described in the following.

2.1.1 One-Dimensional Model

One-dimensional (1-D) models include a single spatial coordinate (longitudinal or

vertical). When the lake is elongated and well-mixed in the directions perpendicular

to the longitudinal axis, a longitudinal 1-D model can be used. A longitudinal 1-D

system of equations is derived by integrating the continuity and momentum equations

over the cross section. Sheng et al. (1990) developed a longitudinal one-dimensional

model of Indian River Lagoon. Sheng and Chiu (1986) developed a vertical one-

dimensional model for a location in Atlantic Ocean.

2.1.2 Two-Dimensional Model

Two-dimensional (2-D) models include horizontal 2-D models, which assume ver-

tical homogeneity, and vertical 2-D models, which assume transverse homogeneity.

The equations of motion are obtained by performing integration or averaging in the

vertical or transverse directions.

Hsueh and Peng (1973) studied the steady-state vertically-averaged circulation
in a rectangular bay by solving a Poisson equation with the method of successive






7
over relaxation (SOR). Their model included the terms of bottom friction, advection,

bottom topography, and lateral diffusion, while assuming steady state and homoge-

niety in density. The specification of the vertical eddy viscosity is not required in the

two-dimensional model but can give only depth-averaged velocities.

Shanahan and Harleman (1982) developed a transient 2-D model which assumed
vertical homogeneity. When the lakes are long, deep but relatively narrow, laterally

averaged 2-D model can be applied (for example, Edinger and Buchak, 1979).

2.1.3 Steady-State 3-D Models

An early study on wind-driven circulation was conducted by Ekman (1923) who
solved momentum equations analytically while neglecting the nonlinear terms. We-

lander (1957) developed a theory on wind-driven currents based on an extension

of Ekman's theory. After neglecting inertia terms and horizontal diffusion terms,
steady-state momentum equations were combined with the introduction of complex

variables. After applying boundary conditions, a solution was obtained in terms of

the imposed wind stress and unknown pressure gradient term. By introducing the

stream functions for vertically-integrated flow, the continuity equation could be sat-

isfied unconditionally. The final equation to be solved was reduced to a second-order
partial differential equation for stream function, 0, as follows:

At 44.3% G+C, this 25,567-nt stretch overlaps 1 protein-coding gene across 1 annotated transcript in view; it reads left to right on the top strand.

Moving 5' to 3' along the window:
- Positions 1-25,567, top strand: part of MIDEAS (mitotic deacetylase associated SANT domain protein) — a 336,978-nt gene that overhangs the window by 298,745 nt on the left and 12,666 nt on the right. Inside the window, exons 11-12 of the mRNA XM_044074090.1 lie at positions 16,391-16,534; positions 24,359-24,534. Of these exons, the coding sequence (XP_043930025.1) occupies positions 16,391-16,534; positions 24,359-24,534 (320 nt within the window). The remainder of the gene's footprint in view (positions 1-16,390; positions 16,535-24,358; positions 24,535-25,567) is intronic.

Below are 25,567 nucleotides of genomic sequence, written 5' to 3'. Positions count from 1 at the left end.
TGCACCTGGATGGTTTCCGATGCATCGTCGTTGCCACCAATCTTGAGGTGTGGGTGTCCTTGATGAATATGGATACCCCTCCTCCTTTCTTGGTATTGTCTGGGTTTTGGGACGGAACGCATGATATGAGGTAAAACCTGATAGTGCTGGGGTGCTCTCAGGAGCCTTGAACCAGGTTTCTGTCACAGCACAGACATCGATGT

V2 = a + bo + c (2.1)
Ox 9y

Once is found, the currents can be found by taking the derivatives, 2 and 0.

Gedney and Lick (1972) and Sheng and Lick (1972) applied Welander's theory
to Lake Erie. The equation for stream function was solved by the successive over

relaxation method. The agreement between the field data and model results was

good. Eddy viscosity was assumed to be constant but varies with wind speed.

Thomas (1975) used a depth-varying form of vertical eddy viscosity as follows:

v = o(1 + ) = ku.(h + z) (2.2)






8
where v is eddy viscosity, v0 is eddy viscosity near surface, and k is a constant (0.4).

2.1.4 Time-Dependent 3-D Models

Mode-Splitting

In order to solve the dependent variables with the unsteady three-dimensional

model, Simons (1974) used a so-called "mode splitting" method for Lake Ontario

while Sheng et al. (1978) used a somewhat different method for Lake Erie. Defining

the perturbation velocity fi = u U, i = v 7 where ui, are depth-averaged veloci-

ties, and u,v are instantaneous velocities, Sheng and Butler (1982) derived governing

equations for ii, v by subtracting the vertically-averaged equations from the momen-

tum equations. Therefore the solution procedure consists of an external mode, which

includes the surface elevation and U and F, and an internal mode, which includes ii,v

and temperature.

Time Integration of 2-D equations

Time integration is important for improving the efficiency of numerical models.

When the explicit method is used, the time step is limited by the Courant condition,

which is C t < 1. Therefore, explicit method is not desirable for long-term simu-